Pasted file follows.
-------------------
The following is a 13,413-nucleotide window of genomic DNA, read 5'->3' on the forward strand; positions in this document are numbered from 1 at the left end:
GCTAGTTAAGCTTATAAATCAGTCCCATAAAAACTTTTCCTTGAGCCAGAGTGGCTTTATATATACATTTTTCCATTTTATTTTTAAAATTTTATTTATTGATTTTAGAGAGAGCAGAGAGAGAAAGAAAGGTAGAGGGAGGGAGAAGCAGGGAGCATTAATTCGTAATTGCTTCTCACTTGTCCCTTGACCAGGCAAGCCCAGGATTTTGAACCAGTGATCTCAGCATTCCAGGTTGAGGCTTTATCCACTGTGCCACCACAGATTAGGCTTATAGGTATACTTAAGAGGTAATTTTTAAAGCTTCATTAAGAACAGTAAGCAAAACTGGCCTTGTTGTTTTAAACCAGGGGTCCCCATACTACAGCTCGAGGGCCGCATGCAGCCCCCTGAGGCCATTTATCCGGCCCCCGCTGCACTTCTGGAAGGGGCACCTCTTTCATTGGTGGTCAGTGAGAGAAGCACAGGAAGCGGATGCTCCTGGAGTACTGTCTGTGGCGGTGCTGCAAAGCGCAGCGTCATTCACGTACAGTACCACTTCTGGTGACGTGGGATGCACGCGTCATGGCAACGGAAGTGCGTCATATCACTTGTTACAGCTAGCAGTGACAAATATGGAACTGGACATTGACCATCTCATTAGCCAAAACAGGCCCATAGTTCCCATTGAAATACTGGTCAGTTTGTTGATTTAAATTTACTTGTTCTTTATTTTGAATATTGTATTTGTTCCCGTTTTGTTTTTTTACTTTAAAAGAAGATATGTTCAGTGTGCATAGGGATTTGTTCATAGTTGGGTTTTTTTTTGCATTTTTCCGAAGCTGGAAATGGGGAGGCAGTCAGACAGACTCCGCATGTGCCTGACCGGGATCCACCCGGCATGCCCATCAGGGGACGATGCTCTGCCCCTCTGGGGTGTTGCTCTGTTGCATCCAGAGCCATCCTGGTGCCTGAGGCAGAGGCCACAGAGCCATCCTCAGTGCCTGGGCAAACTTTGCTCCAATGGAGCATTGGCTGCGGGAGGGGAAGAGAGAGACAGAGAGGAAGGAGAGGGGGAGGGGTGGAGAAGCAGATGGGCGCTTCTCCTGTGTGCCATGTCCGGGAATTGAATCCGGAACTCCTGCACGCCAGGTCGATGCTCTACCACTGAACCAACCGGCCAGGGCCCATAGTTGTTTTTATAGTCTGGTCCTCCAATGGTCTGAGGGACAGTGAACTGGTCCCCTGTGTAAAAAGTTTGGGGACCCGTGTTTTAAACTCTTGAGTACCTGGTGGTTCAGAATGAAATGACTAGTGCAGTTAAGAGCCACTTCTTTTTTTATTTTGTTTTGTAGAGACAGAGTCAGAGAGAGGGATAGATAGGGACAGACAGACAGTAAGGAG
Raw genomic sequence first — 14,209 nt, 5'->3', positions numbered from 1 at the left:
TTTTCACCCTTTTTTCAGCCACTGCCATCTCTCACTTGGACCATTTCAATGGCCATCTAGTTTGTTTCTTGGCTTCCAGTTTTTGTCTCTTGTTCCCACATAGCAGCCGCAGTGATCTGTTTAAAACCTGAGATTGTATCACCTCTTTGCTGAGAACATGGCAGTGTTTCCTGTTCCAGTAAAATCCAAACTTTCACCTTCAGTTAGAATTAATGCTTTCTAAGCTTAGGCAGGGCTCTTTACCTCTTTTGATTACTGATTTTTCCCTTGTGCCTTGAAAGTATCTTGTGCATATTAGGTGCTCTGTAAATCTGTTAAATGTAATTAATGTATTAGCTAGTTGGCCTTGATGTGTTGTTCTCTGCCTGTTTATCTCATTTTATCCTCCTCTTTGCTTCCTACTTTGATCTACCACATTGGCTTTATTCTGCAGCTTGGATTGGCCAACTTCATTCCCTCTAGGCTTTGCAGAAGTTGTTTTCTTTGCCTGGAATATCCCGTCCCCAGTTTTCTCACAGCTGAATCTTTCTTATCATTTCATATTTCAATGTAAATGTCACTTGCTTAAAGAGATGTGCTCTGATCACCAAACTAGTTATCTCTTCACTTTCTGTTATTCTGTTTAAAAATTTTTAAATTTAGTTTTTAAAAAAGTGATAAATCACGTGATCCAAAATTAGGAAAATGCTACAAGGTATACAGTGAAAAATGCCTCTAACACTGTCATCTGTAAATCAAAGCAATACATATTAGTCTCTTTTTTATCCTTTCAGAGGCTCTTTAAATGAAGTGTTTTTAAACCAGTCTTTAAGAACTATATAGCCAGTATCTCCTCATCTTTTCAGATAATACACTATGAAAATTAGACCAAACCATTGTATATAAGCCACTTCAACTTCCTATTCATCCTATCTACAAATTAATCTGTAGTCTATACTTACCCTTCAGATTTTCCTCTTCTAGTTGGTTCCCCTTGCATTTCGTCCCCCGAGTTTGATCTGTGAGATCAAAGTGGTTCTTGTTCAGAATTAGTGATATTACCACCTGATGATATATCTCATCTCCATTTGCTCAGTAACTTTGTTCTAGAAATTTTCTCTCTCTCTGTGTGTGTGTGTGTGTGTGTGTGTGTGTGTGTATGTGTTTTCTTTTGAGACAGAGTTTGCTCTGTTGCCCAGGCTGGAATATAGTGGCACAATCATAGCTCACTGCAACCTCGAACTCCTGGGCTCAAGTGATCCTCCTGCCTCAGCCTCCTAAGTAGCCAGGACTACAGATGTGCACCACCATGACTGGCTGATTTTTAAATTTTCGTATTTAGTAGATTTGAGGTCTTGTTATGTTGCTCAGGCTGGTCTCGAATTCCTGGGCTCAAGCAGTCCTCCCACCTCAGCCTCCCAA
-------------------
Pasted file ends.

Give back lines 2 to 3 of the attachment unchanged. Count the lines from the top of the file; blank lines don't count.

GCTAGTTAAGCTTATAAATCAGTCCCATAAAAACTTTTCCTTGAGCCAGAGTGGCTTTATATATACATTTTTCCATTTTATTTTTAAAATTTTATTTATTGATTTTAGAGAGAGCAGAGAGAGAAAGAAAGGTAGAGGGAGGGAGAAGCAGGGAGCATTAATTCGTAATTGCTTCTCACTTGTCCCTTGACCAGGCAAGCCCAGGATTTTGAACCAGTGATCTCAGCATTCCAGGTTGAGGCTTTATCCACTGTGCCACCACAGATTAGGCTTATAGGTATACTTAAGAGGTAATTTTTAAAGCTTCATTAAGAACAGTAAGCAAAACTGGCCTTGTTGTTTTAAACCAGGGGTCCCCATACTACAGCTCGAGGGCCGCATGCAGCCCCCTGAGGCCATTTATCCGGCCCCCGCTGCACTTCTGGAAGGGGCACCTCTTTCATTGGTGGTCAGTGAGAGAAGCACAGGAAGCGGATGCTCCTGGAGTACTGTCTGTGGCGGTGCTGCAAAGCGCAGCGTCATTCACGTACAGTACCACTTCTGGTGACGTGGGATGCACGCGTCATGGCAACGGAAGTGCGTCATATCACTTGTTACAGCTAGCAGTGACAAATATGGAACTGGACATTGACCATCTCATTAGCCAAAACAGGCCCATAGTTCCCATTGAAATACTGGTCAGTTTGTTGATTTAAATTTACTTGTTCTTTATTTTGAATATTGTATTTGTTCCCGTTTTGTTTTTTTACTTTAAAAGAAGATATGTTCAGTGTGCATAGGGATTTGTTCATAGTTGGGTTTTTTTTTGCATTTTTCCGAAGCTGGAAATGGGGAGGCAGTCAGACAGACTCCGCATGTGCCTGACCGGGATCCACCCGGCATGCCCATCAGGGGACGATGCTCTGCCCCTCTGGGGTGTTGCTCTGTTGCATCCAGAGCCATCCTGGTGCCTGAGGCAGAGGCCACAGAGCCATCCTCAGTGCCTGGGCAAACTTTGCTCCAATGGAGCATTGGCTGCGGGAGGGGAAGAGAGAGACAGAGAGGAAGGAGAGGGGGAGGGGTGGAGAAGCAGATGGGCGCTTCTCCTGTGTGCCATGTCCGGGAATTGAATCCGGAACTCCTGCACGCCAGGTCGATGCTCTACCACTGAACCAACCGGCCAGGGCCCATAGTTGTTTTTATAGTCTGGTCCTCCAATGGTCTGAGGGACAGTGAACTGGTCCCCTGTGTAAAAAGTTTGGGGACCCGTGTTTTAAACTCTTGAGTACCTGGTGGTTCAGAATGAAATGACTAGTGCAGTTAAGAGCCACTTCTTTTTTTATTTTGTTTTGTAGAGACAGAGTCAGAGAGAGGGATAGATAGGGACAGACAGACAGTAAGGAG
Raw genomic sequence first — 14,209 nt, 5'->3', positions numbered from 1 at the left: